Cyanobacteria have garnered interest as potential cell factories for hydrogen production. In conjunction with photosynthesis, these organisms can utilize inexpensive inorganic substrates and solar energy for simultaneous biosynthesis and hydrogen evolution. However, the hydrogen yield associated with these organisms remains far too low to compete with the existing chemical processes. Our limited understanding of the cellular hydrogen production pathway is a primary setback in the potential scale-up of this process. In this regard, the present review discusses the recent insight around ferredoxin/flavodoxin as the likely electron donor to the bidirectional Hox hydrogenase instead of the generally accepted NAD(P)H. This may have far reaching implications in powering solar driven hydrogen production. However, it is evident that a successful hydrogen-producing candidate would likely integrate enzymatic traits from different species. Engineering the [NiFe] hydrogenases for optimal catalytic efficiency or expression of a high turnover [FeFe] hydrogenase in these photo-autotrophs may facilitate the development of strains to reach target levels of biohydrogen production in cyanobacteria. The fundamental advancements achieved in these fields are also summarized in this review. Full article
(This article belongs to the Special Issue Photosynthesis and Biological Hydrogen Production)
Figures

Figure 1

Open AccessReview
Biohydrogen Production: Strategies to Improve Process Efficiency through Microbial Routes
Int. J. Mol. Sci. 2015, 16(4), 8266-8293; https://doi.org/10.3390/ijms16048266
Received: 21 January 2015 / Revised: 1 April 2015 / Accepted: 3 April 2015 / Published: 14 April 2015
Cited by 82 | PDF Full-text (3012 KB) | HTML Full-text | XML Full-text
Abstract
The current fossil fuel-based generation of energy has led to large-scale industrial development. However, the reliance on fossil fuels leads to the significant depletion of natural resources of buried combustible geologic deposits and to negative effects on the global climate with emissions of [...] Read more.
The current fossil fuel-based generation of energy has led to large-scale industrial development. However, the reliance on fossil fuels leads to the significant depletion of natural resources of buried combustible geologic deposits and to negative effects on the global climate with emissions of greenhouse gases. Accordingly, enormous efforts are directed to transition from fossil fuels to nonpolluting and renewable energy sources. One potential alternative is biohydrogen (H2), a clean energy carrier with high-energy yields; upon the combustion of H2, H2O is the only major by-product. In recent decades, the attractive and renewable characteristics of H2 led us to develop a variety of biological routes for the production of H2. Based on the mode of H2 generation, the biological routes for H2 production are categorized into four groups: photobiological fermentation, anaerobic fermentation, enzymatic and microbial electrolysis, and a combination of these processes. Thus, this review primarily focuses on the evaluation of the biological routes for the production of H2. In particular, we assess the efficiency and feasibility of these bioprocesses with respect to the factors that affect operations, and we delineate the limitations. Additionally, alternative options such as bioaugmentation, multiple process integration, and microbial electrolysis to improve process efficiency are discussed to address industrial-level applications. Full article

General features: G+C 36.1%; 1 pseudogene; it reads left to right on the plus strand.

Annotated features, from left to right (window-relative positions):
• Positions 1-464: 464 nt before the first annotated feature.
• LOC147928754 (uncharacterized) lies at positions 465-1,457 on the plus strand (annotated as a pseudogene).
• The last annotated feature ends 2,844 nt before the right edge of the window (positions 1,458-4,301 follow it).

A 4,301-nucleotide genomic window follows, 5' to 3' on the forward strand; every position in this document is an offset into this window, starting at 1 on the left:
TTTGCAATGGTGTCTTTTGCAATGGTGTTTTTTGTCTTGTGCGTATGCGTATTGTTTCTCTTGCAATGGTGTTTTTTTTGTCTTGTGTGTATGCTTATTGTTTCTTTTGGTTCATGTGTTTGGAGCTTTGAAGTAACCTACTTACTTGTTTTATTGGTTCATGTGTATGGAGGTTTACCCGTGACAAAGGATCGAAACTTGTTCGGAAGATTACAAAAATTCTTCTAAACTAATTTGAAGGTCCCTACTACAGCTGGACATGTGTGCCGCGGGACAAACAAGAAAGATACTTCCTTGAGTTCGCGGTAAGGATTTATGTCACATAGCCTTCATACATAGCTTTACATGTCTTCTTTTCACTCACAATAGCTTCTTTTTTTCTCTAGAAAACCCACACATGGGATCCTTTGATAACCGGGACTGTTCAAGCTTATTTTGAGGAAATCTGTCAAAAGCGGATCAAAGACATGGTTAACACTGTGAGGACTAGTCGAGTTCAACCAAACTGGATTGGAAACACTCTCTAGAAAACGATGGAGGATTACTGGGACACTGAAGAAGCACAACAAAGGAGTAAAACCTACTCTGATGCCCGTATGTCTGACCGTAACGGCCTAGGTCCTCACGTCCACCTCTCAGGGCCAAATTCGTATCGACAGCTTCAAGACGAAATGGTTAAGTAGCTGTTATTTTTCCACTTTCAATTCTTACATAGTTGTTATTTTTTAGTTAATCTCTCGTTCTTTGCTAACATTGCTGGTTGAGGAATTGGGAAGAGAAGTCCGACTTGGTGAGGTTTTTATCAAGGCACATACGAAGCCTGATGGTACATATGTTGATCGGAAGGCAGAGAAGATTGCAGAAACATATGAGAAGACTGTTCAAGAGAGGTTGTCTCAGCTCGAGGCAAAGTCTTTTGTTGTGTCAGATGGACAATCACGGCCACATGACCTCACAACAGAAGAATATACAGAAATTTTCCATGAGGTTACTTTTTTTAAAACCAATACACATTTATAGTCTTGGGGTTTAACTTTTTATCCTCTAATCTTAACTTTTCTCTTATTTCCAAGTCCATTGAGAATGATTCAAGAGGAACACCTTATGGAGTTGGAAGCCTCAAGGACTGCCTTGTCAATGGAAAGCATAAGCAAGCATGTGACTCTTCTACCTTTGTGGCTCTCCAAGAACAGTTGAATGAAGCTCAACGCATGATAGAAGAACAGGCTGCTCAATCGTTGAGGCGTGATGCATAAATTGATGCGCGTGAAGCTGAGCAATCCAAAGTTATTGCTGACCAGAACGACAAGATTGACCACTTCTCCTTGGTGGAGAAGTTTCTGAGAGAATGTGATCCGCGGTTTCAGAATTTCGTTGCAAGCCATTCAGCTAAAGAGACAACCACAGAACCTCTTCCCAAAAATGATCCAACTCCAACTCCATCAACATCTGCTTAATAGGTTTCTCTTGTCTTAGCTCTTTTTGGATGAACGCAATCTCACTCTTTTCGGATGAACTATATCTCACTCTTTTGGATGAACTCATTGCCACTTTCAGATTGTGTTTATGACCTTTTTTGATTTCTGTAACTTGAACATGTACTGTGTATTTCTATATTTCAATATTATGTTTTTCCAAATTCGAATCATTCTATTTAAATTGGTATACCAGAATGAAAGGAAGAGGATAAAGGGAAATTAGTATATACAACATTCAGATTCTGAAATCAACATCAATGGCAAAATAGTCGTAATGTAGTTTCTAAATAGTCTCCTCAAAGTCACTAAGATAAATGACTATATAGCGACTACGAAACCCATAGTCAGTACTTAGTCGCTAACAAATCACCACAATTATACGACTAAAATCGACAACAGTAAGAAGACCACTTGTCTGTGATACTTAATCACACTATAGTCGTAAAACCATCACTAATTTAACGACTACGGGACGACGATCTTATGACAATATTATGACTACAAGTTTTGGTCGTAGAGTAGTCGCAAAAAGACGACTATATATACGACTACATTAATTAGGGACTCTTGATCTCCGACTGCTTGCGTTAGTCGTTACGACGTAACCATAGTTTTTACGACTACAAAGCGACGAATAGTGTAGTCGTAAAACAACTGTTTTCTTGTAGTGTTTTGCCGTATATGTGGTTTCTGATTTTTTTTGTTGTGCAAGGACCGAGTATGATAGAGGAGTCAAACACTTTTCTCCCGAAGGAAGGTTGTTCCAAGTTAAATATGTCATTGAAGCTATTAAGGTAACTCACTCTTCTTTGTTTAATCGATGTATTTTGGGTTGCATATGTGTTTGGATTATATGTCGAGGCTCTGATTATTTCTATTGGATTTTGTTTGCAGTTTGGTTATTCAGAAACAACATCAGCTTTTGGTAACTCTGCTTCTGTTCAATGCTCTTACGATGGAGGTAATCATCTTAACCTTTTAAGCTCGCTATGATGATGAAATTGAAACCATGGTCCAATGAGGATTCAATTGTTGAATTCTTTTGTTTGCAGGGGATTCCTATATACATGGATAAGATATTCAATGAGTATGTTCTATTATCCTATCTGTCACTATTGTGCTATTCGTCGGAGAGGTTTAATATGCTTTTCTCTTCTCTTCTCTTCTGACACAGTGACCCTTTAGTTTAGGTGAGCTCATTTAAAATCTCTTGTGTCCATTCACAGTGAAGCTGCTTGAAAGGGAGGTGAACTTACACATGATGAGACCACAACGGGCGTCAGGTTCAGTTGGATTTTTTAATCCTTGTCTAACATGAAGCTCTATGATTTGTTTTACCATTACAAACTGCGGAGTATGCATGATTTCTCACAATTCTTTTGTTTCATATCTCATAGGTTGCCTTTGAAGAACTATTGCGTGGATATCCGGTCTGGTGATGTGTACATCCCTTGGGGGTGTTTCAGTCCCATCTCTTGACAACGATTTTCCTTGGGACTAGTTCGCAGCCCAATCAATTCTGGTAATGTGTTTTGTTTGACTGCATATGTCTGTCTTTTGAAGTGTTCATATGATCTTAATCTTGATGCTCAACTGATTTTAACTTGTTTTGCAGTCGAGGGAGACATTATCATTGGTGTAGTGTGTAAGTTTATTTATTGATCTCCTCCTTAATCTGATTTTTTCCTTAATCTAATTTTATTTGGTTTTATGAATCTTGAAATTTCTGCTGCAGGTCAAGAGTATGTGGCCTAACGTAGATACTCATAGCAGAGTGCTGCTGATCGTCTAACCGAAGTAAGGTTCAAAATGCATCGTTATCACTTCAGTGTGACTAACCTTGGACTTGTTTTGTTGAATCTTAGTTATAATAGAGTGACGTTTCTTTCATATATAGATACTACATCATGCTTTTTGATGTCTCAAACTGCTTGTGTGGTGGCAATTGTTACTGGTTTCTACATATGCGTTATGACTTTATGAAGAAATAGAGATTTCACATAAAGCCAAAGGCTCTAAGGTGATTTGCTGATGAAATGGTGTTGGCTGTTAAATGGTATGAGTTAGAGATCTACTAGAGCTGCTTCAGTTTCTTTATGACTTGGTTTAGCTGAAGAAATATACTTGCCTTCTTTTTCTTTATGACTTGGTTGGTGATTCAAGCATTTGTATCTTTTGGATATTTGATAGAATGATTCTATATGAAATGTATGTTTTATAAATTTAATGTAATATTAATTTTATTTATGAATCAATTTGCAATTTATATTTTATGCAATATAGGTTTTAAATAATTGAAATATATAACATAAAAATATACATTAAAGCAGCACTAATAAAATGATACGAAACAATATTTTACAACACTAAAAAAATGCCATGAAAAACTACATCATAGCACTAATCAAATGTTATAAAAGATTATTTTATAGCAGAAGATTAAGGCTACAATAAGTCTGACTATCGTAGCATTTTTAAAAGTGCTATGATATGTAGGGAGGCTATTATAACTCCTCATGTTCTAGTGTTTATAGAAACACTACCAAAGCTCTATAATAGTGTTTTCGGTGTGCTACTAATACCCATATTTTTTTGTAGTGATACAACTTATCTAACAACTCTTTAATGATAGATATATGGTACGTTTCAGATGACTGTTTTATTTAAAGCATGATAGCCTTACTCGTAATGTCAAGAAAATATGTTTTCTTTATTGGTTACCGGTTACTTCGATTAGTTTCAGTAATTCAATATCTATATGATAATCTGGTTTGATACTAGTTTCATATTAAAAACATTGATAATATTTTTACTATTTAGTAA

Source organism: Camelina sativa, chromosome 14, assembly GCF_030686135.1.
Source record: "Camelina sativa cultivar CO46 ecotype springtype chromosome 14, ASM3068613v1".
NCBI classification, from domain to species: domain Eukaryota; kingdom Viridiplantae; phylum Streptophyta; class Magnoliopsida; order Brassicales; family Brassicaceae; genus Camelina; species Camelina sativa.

(This article belongs to the Special Issue Photosynthesis and Biological Hydrogen Production)
Figures

Figure 1

Open AccessReview
Advances in the Function and Regulation of Hydrogenase in the Cyanobacterium Synechocystis PCC6803
Int. J. Mol. Sci. 2014, 15(11), 19938-19951; https://doi.org/10.3390/ijms151119938
Received: 11 September 2014 / Revised: 15 October 2014 / Accepted: 21 October 2014 / Published: 31 October 2014
Cited by 8 | PDF Full-text (1552 KB) | HTML Full-text | XML Full-text
Abstract
In order to use cyanobacteria for the biological production of hydrogen, it is important to thoroughly study the function and the regulation of the hydrogen-production machine in order to better understand its role in the global cell metabolism and identify bottlenecks limiting H [...] Read more.
In order to use cyanobacteria for the biological production of hydrogen, it is important to thoroughly study the function and the regulation of the hydrogen-production machine in order to better understand its role in the global cell metabolism and identify bottlenecks limiting H2 production. Most of the recent advances in our understanding of the bidirectional [Ni-Fe] hydrogenase (Hox) came from investigations performed in the widely-used model cyanobacterium Synechocystis PCC6803 where Hox is the sole enzyme capable of combining electrons with protons to produce H2 under specific conditions. Recent findings suggested that the Hox enzyme can receive electrons from not only NAD(P)H as usually shown, but also, or even preferentially, from ferredoxin. Furthermore, plasmid-encoded functions and glutathionylation (the formation of a mixed-disulfide between the cysteines residues of a protein and the cysteine residue of glutathione) are proposed as possible new players in the function and regulation of hydrogen production. Full article
(This article belongs to the Special Issue Photosynthesis and Biological Hydrogen Production)
Figures

Figure 1

Int. J. Mol. Sci. EISSN 1422-0067 Published by MDPI AG, Basel, Switzerland RSS E-Mail Table of Contents Alert
Back to Top